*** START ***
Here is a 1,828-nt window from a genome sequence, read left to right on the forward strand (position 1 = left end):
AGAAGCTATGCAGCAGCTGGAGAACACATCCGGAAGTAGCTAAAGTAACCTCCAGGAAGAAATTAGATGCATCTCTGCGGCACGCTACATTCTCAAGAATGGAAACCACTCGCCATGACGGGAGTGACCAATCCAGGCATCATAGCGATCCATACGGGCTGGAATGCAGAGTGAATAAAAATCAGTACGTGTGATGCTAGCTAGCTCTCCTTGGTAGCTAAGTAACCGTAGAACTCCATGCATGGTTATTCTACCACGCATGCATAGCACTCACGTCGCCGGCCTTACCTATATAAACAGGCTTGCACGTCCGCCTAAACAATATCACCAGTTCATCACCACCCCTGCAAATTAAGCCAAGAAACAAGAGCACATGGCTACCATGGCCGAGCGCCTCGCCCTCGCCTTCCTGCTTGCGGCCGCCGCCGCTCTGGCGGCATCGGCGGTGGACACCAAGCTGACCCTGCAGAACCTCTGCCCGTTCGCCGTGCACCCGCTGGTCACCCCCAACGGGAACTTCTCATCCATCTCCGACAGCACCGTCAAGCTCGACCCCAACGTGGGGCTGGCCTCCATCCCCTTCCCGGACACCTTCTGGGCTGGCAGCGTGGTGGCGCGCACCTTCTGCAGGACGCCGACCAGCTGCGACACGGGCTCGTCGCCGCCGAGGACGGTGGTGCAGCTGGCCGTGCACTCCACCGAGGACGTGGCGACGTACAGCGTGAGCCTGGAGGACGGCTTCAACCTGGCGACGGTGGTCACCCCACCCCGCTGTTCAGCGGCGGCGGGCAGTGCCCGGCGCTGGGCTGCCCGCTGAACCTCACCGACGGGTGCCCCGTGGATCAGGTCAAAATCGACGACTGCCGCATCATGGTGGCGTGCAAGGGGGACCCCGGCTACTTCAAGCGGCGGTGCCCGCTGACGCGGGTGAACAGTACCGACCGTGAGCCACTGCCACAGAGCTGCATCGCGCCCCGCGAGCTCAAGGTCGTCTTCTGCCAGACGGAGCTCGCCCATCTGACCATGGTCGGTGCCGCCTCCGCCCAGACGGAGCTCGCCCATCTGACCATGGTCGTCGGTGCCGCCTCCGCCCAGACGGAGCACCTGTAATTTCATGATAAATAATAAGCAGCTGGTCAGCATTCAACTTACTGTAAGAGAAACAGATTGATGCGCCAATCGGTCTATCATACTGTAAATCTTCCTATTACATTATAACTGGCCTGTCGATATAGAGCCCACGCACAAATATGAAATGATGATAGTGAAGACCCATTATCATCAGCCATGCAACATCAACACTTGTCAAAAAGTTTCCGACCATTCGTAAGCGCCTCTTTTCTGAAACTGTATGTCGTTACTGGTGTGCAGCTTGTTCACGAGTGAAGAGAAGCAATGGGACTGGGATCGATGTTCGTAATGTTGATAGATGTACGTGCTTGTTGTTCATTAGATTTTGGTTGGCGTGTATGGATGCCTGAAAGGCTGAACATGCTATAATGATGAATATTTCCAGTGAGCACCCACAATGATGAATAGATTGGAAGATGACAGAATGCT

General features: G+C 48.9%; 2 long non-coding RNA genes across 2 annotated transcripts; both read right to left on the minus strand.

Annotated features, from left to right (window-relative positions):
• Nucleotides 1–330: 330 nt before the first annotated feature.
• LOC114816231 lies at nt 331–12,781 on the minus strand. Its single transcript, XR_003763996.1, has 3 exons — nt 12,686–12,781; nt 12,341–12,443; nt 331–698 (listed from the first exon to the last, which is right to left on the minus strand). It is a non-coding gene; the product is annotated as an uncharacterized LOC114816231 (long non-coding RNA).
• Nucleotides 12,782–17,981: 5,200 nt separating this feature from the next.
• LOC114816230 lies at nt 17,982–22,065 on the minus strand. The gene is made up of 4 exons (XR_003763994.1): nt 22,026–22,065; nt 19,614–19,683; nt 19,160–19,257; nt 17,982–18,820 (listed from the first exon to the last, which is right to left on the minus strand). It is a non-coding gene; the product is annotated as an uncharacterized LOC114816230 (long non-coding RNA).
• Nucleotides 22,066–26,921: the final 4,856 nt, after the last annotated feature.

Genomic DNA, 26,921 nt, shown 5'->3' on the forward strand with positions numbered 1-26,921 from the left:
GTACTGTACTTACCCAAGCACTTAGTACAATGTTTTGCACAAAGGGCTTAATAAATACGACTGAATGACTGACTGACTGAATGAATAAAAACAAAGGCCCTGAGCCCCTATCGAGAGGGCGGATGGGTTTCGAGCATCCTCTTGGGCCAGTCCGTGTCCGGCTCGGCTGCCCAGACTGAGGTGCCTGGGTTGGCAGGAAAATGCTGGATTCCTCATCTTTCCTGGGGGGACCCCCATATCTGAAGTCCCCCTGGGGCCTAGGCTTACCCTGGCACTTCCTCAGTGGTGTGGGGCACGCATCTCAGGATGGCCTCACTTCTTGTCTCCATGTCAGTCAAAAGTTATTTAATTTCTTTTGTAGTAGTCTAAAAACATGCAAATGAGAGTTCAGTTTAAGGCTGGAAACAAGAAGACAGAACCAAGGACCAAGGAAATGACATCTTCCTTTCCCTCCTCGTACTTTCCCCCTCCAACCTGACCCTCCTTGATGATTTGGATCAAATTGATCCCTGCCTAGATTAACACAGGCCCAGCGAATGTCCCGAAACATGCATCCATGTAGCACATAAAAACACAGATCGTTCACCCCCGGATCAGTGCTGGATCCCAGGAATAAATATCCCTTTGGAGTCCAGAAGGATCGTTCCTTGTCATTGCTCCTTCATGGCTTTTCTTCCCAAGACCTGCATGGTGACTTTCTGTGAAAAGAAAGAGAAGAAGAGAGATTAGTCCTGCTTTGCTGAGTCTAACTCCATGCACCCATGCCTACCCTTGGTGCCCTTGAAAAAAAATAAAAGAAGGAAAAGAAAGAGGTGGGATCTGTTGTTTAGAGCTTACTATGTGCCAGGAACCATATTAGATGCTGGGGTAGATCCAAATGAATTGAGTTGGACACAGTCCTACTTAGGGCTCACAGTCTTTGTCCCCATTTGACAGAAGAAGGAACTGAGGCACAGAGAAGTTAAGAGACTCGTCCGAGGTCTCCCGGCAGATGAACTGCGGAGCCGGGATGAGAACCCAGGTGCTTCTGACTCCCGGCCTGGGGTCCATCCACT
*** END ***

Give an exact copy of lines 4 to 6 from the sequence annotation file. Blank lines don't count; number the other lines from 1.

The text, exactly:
Annotated features, from left to right (window-relative positions):
• Nucleotides 1–330: 330 nt before the first annotated feature.
• LOC114816231 lies at nt 331–12,781 on the minus strand. Its single transcript, XR_003763996.1, has 3 exons — nt 12,686–12,781; nt 12,341–12,443; nt 331–698 (listed from the first exon to the last, which is right to left on the minus strand). It is a non-coding gene; the product is annotated as an uncharacterized LOC114816231 (long non-coding RNA).